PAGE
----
But if you do get stuck, or lost, or just want climb back up the hill to take a better pass at a ramp? You can sling your skis or board on your back and stroll around Steep’s mountain on foot. It’s that versatility of play style, and the notion you can truly go anywhere or do anything, that makes the game so wonderful. Steep does have an overall mountain view, a sort of world map that you can use to teleport around – to locations you already discovered using binoculars, a less contrived version of ‘Eagle Vision’ – at the press of a button. You can also restart a run or a challenge at the press of a button too, but I only found myself using it when I really had to.
For starters, the mountain range is really big, even though we were limited to just three areas in the beta. This afforded me the opportunity, for the first time, to actually play a snowsports game how I ski in real life. From the bottom of the mountain, you plot your route as high as possible via the lift system (or in Steep’s case, via the magical mountain teleport) then ski or board for as long as possible, until you literally can’t go any further. Then you do it all over again, but take different routes coming down each time.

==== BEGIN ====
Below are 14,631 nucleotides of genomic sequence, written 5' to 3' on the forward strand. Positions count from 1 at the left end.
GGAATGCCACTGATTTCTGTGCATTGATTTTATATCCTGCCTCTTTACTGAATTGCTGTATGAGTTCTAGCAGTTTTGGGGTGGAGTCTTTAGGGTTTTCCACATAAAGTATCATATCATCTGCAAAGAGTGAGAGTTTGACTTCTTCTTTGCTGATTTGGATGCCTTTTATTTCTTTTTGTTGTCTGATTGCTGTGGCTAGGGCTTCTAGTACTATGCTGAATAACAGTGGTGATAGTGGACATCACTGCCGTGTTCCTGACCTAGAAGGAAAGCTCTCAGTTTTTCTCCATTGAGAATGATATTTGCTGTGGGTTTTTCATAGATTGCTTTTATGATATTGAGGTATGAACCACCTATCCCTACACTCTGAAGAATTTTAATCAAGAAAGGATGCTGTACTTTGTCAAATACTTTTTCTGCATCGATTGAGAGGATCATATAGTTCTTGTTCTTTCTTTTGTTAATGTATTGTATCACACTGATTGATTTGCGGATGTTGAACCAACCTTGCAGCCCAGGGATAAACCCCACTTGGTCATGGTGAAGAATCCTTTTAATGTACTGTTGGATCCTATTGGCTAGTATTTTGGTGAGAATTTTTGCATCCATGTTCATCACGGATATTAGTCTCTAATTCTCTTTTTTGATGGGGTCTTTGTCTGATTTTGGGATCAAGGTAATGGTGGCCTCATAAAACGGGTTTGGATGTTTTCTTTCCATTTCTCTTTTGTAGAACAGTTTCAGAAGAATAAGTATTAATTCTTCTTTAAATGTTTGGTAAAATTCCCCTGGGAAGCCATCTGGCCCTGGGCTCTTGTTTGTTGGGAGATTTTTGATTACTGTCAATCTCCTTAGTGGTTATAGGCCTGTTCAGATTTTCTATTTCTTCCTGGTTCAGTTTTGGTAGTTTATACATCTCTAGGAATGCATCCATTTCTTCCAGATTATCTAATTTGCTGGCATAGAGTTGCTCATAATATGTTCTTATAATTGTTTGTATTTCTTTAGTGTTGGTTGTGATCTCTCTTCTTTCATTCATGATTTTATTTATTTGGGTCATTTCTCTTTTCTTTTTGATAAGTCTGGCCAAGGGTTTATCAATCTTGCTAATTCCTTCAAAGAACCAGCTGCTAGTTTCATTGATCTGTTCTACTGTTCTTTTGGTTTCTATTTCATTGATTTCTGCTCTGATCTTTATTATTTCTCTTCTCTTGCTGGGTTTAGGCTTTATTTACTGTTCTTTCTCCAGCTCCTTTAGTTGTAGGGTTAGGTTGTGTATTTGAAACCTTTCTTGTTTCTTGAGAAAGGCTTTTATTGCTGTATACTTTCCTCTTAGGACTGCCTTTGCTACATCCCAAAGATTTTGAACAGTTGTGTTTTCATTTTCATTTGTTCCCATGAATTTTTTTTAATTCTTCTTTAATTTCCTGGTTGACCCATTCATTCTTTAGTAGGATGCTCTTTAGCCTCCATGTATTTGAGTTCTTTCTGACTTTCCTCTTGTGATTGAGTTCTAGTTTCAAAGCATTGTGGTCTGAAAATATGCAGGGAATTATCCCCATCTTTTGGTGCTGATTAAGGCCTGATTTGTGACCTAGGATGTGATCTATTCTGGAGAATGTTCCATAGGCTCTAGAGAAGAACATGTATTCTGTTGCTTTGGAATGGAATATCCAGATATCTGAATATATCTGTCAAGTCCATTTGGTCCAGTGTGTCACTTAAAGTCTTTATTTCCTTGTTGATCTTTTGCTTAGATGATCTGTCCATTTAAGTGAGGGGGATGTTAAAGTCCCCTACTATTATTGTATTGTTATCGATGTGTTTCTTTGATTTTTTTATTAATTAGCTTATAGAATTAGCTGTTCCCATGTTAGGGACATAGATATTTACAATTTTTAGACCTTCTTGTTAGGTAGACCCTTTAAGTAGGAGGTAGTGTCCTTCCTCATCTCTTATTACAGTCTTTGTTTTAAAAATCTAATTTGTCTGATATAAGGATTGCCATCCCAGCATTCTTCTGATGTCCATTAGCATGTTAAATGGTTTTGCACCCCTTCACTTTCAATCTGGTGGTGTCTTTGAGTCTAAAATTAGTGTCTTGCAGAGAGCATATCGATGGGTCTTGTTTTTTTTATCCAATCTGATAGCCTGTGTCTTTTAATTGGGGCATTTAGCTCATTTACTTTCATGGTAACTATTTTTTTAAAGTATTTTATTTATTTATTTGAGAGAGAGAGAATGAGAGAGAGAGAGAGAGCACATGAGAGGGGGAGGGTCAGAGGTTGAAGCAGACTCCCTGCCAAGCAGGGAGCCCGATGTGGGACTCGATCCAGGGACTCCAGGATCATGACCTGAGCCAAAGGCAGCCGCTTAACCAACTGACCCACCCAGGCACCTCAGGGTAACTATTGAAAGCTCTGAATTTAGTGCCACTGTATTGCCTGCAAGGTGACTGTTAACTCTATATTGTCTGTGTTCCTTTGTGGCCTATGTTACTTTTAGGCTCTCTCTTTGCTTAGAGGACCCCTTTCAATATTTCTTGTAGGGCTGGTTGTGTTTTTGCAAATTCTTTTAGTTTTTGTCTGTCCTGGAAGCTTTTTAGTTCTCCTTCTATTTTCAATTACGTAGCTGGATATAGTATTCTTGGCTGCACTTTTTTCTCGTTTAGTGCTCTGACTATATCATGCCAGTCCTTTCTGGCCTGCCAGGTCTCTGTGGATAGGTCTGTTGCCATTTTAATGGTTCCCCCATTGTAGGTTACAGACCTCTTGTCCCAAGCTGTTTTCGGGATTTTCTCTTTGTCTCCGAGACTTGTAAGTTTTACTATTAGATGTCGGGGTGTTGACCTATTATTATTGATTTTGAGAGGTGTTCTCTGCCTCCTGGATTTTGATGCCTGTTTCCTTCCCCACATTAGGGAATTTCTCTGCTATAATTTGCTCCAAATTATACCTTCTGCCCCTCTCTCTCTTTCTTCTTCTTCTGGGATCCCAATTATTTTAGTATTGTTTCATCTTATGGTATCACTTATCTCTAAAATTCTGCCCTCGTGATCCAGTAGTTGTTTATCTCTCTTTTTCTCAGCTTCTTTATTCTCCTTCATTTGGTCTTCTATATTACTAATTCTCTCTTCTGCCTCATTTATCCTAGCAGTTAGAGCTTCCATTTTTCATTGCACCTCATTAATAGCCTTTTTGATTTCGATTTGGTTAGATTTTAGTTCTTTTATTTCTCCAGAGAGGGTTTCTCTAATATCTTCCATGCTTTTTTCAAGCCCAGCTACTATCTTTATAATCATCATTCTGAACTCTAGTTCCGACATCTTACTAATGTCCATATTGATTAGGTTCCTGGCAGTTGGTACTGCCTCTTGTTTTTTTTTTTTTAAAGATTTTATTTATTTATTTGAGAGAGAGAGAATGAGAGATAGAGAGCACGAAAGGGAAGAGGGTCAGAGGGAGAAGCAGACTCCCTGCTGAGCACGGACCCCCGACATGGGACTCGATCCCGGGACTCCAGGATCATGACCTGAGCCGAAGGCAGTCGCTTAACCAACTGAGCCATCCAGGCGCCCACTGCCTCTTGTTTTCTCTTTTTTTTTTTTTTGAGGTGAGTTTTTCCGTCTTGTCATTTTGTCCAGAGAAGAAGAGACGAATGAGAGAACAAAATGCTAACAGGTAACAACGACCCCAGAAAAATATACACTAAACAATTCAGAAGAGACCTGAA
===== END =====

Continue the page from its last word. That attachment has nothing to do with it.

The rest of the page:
I saw the message telling me I’d run out of map so many times, and every time I did, I reached it with a massive smile on my face; then I teleported to the top and did it all again, discovering new things each time.
Then there’s the aforementioned walking method. Sure, it probably is quicker to swap into the mountain overview and teleport to somewhere higher up (and ride back down) than it is to climb back up the hill any great distance on foot, but in doing so you miss out on so much. Steep’s finely honed gameplay is at its core about travelling quickly and pulling off monster tricks – all of which cane be achieved easily, with style and aplomb – but the real joy to be had is just enjoying the environment. Taking a moment to just be still and enjoy the view, or to climb up to a better vantage point to take a screenshot, is something that you can only really achieve when you slow the pace down. Think about how many cool events you’d miss if you fast travelled everywhere in a Bethesda game and you’d be pretty close to the pleasure of exploration in Steep.